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British & Irish Parliamentarians discuss policing issues & possible ‘Brexit’

Added 16-Nov-2015

British & Irish Parliamentarians discuss policing issues & possible ‘Brexit’

16th November 2015

Joint policing and cross-border crime were on the agenda when George Hamilton QPM, Chief Constable of Northern Ireland, PSNI, and Nóirín O’Sullivan, Commissioner of An Garda Síochána addressed the British Irish Parliamentary Assembly (BIPA) this afternoon.

Commissioner O’Sullivan and Chief Constable Hamilton both reiterated their commitment to continuing to work closely to foster a culture of interdependency and cooperation between both police forces. In a joint presentation to the Assembly, the unique challenges presented by cross-border crime were also discussed, as were the terrorist threats that both services remain extremely vigilant of.

Assembly members were informed that trust and the sharing of information will remain crucial to tackling terrorism and cross-border crime. Resourcing and the adequate provision of Gardaí and PSNI Officers on the ground was a recurrent topic of discussion.

In a separate session, Chairman of the Oireachtas Joint Committee on European Union Affairs, Dominic Hannigan TD, briefed the Assembly on the implications of a possible “Brexit” for Ireland, with an address on his Committee’s report on ‘UK/EU Future Relationship: Implications for Ireland.’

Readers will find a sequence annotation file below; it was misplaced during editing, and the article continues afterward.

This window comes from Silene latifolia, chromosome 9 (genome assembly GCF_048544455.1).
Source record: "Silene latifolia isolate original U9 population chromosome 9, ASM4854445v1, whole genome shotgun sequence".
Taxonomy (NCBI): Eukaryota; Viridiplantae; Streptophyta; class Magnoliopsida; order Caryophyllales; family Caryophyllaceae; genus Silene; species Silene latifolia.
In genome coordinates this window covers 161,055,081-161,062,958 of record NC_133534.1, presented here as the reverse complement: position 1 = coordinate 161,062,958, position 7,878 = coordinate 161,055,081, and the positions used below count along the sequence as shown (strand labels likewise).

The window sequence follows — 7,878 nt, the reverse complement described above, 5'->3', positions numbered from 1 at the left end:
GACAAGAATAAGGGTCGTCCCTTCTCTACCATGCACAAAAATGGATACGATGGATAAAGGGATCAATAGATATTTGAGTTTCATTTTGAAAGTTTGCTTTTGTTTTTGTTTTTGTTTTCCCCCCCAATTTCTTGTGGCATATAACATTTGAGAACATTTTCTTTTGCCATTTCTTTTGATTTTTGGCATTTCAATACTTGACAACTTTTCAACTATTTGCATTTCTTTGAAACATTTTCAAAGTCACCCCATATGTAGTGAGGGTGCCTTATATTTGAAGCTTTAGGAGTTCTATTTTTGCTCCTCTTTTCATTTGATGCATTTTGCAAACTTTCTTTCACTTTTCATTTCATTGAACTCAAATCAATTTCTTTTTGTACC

In his presentation, Deputy Hannigan emphasised the importance of Ireland being closely engaged from the outset in all negotiations on the issue of ‘Brexit’, in order to reflect and protect the special relationship that exists between the UK and Ireland. He outlined the report’s recommendation we remain cognisant of the possible cost to the Irish and British states and indeed to North South relations, were the UK to vote to leave the EU.

Deputy Hannigan also highlighted the possible issues that may affect Northern Ireland if ‘BrExit’ was to occur. These included possible issues around freedom of movement; border controls and customs checking.

Andrew Rosindell MP, Chair of Committee B (European Affairs) then moved a motion entitled, ‘That the Assembly has considered the matter of future relations between the UK and Ireland following the UK referendum on its membership of the EU.’

He outlined concerns about the development of the European Union and why, in his view, the ongoing reform negotiations that the Prime Minister is currently engaged in could potentially bring about positive change for Britain and consequently for Ireland.


Follow the BIPA twitter channel for updates: @BritishIrishPA

Media enquiries to:

Dublin: Nuala Walsh: +353 86 410 0898 nuala.walsh@oireachtas.ie                       
London: Jessica Bridges Palmer: +44 7917 488 489 bridgespalmerj@parliament.uk

About the Assembly
The Assembly's mission is to promote co-operation between political representatives in Britain and Ireland for the benefit of the people they represent. BIPA’s membership includes representatives from the UK Parliament, the Houses of the Oireachtas, the Scottish Parliament, the Northern Ireland Assembly, the Welsh Assembly, the High Court of Tynwald (Isle of Man) and the States of Guernsey and Jersey.

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